4 Key legislation in the UK
The Children Act 1989 marked a radical legal change by ensuring that parents retain parental responsibility when their child enters public care and is looked after by the local authority. The Children Act 1989 recognises that the birth family has a symbolic and important place in the lives of individual children. Radical legal change has also been seen within Scotland, with the introduction of the Getting it Right for Every Child policy.
The mandate for practice for professionals working with children and families in England and Wales still comes largely from the Children Act 1989, additional legislation and the related guidance and regulations, for example: Working Together to Safeguard Children (Department for Education, 2018) which applies in England, and Safeguarding Children: Working Together under the Children Act 2004 (Welsh Assembly Government, 2007) which applies in Wales. The Social Services and Well-being (Wales) Act 2014 is also relevant; this took over Part 3 of the Children Act 1989, but all other parts of the Children Act 1989 continue to apply in Wales.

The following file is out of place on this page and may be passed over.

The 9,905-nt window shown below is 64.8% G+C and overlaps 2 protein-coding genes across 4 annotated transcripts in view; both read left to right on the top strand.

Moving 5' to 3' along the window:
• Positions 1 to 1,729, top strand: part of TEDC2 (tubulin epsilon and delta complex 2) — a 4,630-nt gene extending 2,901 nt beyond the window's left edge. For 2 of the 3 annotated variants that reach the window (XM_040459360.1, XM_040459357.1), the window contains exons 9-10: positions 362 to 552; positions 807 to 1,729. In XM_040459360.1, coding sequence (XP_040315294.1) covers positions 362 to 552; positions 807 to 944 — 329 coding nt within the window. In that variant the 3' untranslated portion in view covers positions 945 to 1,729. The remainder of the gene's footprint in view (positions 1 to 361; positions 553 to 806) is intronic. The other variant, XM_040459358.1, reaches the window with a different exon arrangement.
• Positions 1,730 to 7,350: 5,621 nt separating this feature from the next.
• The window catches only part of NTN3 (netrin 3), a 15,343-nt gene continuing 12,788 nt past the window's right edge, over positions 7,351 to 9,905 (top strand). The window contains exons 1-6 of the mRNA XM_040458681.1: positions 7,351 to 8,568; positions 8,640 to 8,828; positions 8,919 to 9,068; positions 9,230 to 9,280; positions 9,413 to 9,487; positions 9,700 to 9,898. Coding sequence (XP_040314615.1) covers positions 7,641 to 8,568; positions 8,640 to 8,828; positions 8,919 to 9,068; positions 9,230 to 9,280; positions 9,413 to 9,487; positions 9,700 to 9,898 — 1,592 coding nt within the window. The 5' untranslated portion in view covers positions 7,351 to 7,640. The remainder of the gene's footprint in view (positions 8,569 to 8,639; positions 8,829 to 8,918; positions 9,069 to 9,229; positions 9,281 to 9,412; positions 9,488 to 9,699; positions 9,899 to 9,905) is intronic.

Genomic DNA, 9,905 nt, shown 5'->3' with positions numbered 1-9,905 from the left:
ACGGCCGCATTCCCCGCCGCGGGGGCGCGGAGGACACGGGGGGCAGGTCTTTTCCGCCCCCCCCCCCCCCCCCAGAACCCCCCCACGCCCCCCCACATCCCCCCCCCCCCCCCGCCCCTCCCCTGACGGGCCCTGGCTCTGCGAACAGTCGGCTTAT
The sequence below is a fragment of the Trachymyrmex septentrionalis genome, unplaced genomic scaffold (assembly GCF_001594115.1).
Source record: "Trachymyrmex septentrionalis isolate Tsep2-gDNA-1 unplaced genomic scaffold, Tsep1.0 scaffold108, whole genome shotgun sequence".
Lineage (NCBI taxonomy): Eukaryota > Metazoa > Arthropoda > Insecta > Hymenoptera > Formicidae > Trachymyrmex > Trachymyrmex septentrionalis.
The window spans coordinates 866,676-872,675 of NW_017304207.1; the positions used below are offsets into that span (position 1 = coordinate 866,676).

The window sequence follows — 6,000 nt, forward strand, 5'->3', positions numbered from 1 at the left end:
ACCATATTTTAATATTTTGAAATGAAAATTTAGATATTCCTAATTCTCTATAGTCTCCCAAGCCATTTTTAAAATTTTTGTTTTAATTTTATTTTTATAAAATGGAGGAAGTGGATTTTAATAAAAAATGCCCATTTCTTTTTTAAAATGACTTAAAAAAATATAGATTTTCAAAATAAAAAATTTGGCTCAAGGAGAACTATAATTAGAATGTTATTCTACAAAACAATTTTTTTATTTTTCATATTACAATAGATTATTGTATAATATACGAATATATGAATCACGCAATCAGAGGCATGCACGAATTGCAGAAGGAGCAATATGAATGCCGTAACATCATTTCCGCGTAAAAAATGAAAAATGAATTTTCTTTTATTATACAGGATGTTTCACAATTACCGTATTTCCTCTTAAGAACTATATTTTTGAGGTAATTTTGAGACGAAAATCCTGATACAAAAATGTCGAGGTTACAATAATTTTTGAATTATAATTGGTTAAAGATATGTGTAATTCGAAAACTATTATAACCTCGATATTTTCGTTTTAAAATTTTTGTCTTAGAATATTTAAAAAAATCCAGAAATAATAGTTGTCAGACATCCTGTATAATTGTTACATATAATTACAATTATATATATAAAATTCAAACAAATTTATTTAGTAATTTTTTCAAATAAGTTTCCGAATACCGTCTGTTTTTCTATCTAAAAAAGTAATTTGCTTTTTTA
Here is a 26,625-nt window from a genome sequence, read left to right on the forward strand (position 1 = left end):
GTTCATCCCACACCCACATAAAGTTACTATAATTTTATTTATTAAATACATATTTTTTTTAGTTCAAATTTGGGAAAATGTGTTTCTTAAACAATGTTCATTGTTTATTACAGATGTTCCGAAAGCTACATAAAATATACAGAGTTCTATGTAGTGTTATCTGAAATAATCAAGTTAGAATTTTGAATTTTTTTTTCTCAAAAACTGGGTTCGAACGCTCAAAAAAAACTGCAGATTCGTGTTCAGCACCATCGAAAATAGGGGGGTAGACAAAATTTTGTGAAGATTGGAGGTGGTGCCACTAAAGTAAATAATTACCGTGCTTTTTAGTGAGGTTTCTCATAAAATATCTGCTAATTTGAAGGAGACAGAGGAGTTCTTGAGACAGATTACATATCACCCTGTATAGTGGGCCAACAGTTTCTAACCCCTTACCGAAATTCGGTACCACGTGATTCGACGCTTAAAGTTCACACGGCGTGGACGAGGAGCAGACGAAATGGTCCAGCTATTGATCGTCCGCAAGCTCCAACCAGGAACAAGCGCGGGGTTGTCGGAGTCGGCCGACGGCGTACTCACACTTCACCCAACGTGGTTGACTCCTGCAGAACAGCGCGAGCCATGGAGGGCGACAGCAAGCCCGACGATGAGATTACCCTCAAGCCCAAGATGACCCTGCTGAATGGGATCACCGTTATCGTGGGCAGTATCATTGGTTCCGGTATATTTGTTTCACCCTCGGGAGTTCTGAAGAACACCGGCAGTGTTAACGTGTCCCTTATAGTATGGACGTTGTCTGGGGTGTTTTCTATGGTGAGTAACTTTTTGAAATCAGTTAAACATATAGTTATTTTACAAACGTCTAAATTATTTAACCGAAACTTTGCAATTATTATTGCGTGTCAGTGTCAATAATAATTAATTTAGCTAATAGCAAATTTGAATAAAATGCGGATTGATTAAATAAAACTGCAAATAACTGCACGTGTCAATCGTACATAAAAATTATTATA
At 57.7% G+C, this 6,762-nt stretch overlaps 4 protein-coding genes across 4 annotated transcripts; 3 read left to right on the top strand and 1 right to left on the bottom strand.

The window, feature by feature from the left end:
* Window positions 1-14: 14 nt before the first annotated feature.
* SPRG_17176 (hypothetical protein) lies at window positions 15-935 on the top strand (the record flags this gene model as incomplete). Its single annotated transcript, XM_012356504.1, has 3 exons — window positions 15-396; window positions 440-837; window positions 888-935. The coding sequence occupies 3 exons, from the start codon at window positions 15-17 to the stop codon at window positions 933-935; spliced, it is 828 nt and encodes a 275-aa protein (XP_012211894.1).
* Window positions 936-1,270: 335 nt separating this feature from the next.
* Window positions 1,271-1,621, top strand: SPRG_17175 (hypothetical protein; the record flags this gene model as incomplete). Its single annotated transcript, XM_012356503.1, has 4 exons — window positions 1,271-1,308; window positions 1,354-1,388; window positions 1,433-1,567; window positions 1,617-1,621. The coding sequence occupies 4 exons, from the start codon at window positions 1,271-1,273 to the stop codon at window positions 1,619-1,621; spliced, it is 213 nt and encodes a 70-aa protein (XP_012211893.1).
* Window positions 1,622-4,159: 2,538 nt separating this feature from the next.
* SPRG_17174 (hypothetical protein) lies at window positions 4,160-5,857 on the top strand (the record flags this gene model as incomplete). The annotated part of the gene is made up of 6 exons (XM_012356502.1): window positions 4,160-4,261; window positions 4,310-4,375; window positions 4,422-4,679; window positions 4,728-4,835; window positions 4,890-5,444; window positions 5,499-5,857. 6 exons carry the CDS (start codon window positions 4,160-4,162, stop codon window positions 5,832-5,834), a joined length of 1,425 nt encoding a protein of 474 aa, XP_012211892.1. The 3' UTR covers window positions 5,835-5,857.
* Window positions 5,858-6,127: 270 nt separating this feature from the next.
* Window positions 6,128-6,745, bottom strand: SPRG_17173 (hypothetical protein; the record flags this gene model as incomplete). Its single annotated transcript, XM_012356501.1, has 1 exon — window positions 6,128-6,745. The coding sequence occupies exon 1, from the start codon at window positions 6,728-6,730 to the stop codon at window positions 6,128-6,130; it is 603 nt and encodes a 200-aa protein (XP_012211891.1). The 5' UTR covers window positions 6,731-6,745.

In Scotland, the mandate for practice comes from the Children (Scotland) Act 1995 (C(S)A 1995) and guidance, such as the National Guidance for Child Protection in Scotland (Scottish Government, 2014).
In Northern Ireland, practice is directed by The Children (Northern Ireland) Order 1995 (C(NI)O 1995) and Co-operating to Safeguard Children and Young People in Northern Ireland guidance (Department of Health, Social Services and Public Safety, 2017).